For example, if I'm using the gene list of the KEGG MAPK/ERK pathway, I could then layer the differential expression data (i.e. fold change + significance) on top of a KEGG network image of the pathway (by using Cytoscape or another visualization program).

Is that a clearer way of describing what I'm after? The reason I'm interested in this is that I have RNA-seq data that, when created, was meant for just FPKM analyses within various cell types for a database unrelated to myself. I'm currently looking into various other ways I could use this data for my own projects, and this was one of the ideas I had.
Even in that situation, I would not adjust the significance level based on just that subset of genes. You could still pull out all the genes for that pathway, regardless of significance, and display them with their fold change values and their p-value or FDR. But that significance should be indicative of the significance as determined by the original experiment. I think it would misleading to now alter the FDR values based on a sub-sample that does not in fact reflect the sampling from which the gene's relative expression was actually based on.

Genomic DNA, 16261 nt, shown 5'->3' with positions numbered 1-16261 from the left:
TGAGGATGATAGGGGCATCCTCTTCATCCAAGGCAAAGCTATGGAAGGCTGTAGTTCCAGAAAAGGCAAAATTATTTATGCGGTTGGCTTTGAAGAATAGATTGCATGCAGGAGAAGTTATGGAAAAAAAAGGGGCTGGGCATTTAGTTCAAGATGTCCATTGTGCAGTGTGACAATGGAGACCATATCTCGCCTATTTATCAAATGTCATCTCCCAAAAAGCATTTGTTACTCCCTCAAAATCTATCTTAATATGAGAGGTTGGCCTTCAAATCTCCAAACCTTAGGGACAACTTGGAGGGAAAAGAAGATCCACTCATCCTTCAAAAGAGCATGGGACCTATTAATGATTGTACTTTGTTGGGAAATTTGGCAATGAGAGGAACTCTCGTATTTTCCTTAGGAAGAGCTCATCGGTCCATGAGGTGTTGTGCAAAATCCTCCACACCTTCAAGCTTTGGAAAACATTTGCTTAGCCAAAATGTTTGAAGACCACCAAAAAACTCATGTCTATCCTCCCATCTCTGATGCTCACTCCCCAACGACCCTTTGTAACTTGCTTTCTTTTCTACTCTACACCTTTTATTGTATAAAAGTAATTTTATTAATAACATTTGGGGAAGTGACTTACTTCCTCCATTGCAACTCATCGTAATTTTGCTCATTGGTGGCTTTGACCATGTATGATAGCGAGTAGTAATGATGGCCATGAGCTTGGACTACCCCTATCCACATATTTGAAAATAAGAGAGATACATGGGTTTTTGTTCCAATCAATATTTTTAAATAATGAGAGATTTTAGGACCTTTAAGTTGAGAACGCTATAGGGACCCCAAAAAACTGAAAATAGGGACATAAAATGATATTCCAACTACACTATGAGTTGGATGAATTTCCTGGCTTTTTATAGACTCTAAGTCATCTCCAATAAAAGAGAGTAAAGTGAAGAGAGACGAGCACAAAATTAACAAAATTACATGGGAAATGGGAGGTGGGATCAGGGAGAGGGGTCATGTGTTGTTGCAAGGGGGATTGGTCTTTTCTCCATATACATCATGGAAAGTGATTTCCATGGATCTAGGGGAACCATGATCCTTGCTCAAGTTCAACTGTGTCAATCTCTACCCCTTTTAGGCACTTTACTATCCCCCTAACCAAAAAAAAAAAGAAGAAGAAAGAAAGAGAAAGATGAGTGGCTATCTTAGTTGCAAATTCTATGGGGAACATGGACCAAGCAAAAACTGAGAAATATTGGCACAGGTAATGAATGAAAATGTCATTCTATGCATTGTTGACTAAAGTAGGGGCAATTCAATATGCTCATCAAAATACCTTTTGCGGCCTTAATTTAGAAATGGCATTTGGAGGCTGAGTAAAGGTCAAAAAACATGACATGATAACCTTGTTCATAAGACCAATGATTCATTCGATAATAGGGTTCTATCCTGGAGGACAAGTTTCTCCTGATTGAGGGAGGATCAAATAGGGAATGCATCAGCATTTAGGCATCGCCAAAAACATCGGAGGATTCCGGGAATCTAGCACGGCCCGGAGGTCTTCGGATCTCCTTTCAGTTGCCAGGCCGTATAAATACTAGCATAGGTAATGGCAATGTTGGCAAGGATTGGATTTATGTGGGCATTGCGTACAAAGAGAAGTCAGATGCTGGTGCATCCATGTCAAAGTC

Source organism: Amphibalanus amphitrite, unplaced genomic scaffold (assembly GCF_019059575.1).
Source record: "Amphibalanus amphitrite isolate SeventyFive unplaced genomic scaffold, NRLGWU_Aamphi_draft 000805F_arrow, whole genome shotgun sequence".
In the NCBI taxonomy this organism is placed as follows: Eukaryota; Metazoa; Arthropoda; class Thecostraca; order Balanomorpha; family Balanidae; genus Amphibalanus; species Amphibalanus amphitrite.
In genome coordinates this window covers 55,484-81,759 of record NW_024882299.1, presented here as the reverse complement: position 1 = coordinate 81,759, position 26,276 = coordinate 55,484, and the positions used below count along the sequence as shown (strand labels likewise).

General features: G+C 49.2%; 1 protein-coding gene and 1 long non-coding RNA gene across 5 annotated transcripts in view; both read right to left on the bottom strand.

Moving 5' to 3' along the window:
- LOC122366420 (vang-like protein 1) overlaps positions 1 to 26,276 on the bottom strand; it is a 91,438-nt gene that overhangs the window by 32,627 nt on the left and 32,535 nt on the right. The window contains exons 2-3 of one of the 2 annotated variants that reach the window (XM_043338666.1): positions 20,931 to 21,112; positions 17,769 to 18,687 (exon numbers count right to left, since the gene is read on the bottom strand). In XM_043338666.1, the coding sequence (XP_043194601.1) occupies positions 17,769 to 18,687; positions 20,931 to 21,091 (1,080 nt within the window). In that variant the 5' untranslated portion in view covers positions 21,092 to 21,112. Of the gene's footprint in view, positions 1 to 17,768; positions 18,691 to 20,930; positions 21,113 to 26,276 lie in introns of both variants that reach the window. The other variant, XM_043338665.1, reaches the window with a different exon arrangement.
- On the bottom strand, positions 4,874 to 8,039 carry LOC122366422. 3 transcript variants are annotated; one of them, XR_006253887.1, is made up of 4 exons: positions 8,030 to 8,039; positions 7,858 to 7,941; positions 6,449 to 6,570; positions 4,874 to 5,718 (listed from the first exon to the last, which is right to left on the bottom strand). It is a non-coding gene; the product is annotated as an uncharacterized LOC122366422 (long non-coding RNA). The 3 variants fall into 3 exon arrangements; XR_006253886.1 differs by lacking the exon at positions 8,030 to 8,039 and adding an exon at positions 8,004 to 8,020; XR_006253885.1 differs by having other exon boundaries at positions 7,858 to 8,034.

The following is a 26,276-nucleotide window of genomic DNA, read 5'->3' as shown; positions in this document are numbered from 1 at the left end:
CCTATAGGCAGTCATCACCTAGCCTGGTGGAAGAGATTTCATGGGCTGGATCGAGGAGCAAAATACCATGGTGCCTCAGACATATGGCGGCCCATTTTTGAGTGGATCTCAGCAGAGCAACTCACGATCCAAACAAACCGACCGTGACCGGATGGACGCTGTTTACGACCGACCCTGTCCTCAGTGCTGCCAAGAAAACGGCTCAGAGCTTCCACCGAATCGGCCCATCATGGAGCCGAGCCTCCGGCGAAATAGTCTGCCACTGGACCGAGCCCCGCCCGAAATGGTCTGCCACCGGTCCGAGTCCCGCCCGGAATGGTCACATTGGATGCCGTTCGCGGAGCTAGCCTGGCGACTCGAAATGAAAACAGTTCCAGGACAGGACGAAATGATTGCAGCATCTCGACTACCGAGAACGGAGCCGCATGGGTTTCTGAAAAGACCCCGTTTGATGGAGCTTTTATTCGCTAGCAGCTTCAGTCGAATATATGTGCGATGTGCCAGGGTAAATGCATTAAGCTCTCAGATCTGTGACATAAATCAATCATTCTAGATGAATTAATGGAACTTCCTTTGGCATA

If that were the case, you would need to not merely adjust the FDR based on the reduced sample size, but you would need to go back to the raw data and repeat your statistical test of significance for just that subset (re-normalize with just that small subset, and repeat your statistical analysis with just that small subset), and then adjust those newly derived p-values. You cannot simply adjust the p-values from the original analysis as those p-values were based on a variance model from the whole transcriptome data set. Your small subset of genes may represent a very different set of data than the original complete data set.

It may well be the case that some genes that were statistically significant in the original analysis are not at all significant when analyzed as part of a select sub-sample of the original data since the two sets of data may represent very different distributions of values. In that case, a simple re-calculation of the FDR using the original analysis p-values may be very misleading.

If it were me, I would not alter the statistical significance results from the DE analysis at all. You can still include non-significant genes in your figure or graph if you wish to show that their fold change was still consistent with the others (or not as the case may be). But you want the significance to reflect the actual differential gene expression determination from the original DE analysis. Otherwise your presentation is misleading in terms of actual DE relative to the overall cellular background transcript abundance you actually measured.